And it's not just wild animals. For a people who claim to be peaceful and who seek the light, the inhabitants of Aliare are surprisingly violent and cruel. All Askirit men are armed with pouches of keitr which they can launch at enemies. The people of Laij use savage rodents called merrets to rip out the throats of their enemies. It is a cruel world.

The Laij invade Askirit. King Rycal betrays the Askirit to the Laij, and the remaining faithful Askirit flee to the high rocky places. Yosha organizes a resistance. The religious leader Hrusc organizes another faction, but Hrusc would rather fight against what he thinks is apostasy and impurity among the Askirit than cooperate with Yosha to overthrow the Laij. After various schemes, successes, and failures (including Yosha being crowned as the new king of the Askirit, and cementing his position by a marriage to Asel--which has religious significance due to her role as the Varial), it eventually comes down to one final battle.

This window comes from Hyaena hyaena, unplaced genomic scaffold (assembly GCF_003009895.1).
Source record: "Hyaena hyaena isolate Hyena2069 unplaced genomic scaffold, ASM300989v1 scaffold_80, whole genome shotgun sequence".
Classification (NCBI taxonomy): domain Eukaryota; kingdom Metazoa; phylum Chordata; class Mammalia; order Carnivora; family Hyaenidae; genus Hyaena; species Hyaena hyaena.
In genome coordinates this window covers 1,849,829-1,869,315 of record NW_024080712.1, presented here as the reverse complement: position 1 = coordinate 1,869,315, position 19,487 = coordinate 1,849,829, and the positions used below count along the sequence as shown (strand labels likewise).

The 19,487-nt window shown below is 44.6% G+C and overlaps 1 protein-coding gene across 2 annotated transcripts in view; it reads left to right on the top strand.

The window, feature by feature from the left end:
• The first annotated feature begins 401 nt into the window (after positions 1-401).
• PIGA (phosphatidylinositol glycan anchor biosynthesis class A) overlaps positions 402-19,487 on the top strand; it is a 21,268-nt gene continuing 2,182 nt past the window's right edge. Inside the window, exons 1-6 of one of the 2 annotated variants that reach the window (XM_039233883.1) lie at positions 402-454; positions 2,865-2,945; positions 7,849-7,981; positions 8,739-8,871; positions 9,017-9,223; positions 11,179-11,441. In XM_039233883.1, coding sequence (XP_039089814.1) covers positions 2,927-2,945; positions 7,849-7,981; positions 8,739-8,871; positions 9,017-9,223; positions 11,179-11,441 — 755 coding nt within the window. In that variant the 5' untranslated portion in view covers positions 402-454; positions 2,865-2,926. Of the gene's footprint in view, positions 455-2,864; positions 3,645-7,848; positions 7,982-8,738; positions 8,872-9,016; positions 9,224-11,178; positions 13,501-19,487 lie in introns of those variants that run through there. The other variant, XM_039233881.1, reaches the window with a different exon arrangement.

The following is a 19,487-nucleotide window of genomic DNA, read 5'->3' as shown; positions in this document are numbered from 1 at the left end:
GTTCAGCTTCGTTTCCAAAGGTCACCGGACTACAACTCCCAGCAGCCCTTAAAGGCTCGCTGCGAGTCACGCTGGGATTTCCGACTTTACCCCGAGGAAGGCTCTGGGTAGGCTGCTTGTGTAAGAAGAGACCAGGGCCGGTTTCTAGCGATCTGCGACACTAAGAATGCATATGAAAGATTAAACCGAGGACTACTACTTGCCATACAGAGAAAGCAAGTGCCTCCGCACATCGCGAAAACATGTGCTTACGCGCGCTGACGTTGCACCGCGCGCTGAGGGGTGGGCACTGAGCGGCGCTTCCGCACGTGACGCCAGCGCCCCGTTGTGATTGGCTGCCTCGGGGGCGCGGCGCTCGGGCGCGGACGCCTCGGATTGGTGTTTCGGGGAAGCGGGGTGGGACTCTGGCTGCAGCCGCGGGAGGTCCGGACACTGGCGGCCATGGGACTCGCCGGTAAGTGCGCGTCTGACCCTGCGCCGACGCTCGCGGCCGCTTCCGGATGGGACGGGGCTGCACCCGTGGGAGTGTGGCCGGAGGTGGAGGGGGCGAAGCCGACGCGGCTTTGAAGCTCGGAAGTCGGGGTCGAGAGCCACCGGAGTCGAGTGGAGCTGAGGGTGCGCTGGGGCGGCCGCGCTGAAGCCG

Yosha loses. Hrusc outsmarts Yosha and the Laij, and he takes Yosha and Asel prisoner. He has Asel and Yosha brought to a high place, The Skull, where he sentences them to death.

Allegory: The Skull
Here's another big symbol. The death sentence is at a place called The Skull. (Golgotha, anyone?) Hrusc sentences Yosha and Asel to walk The Bridge, a narrow bridge of rock that crosses over a great chasm. If he falls, he dies. If he makes it across, he lives and it proves his innocence. But the Bridge has a gap; nobody can cross it. All will fall.

Allegory: the DawnBreaker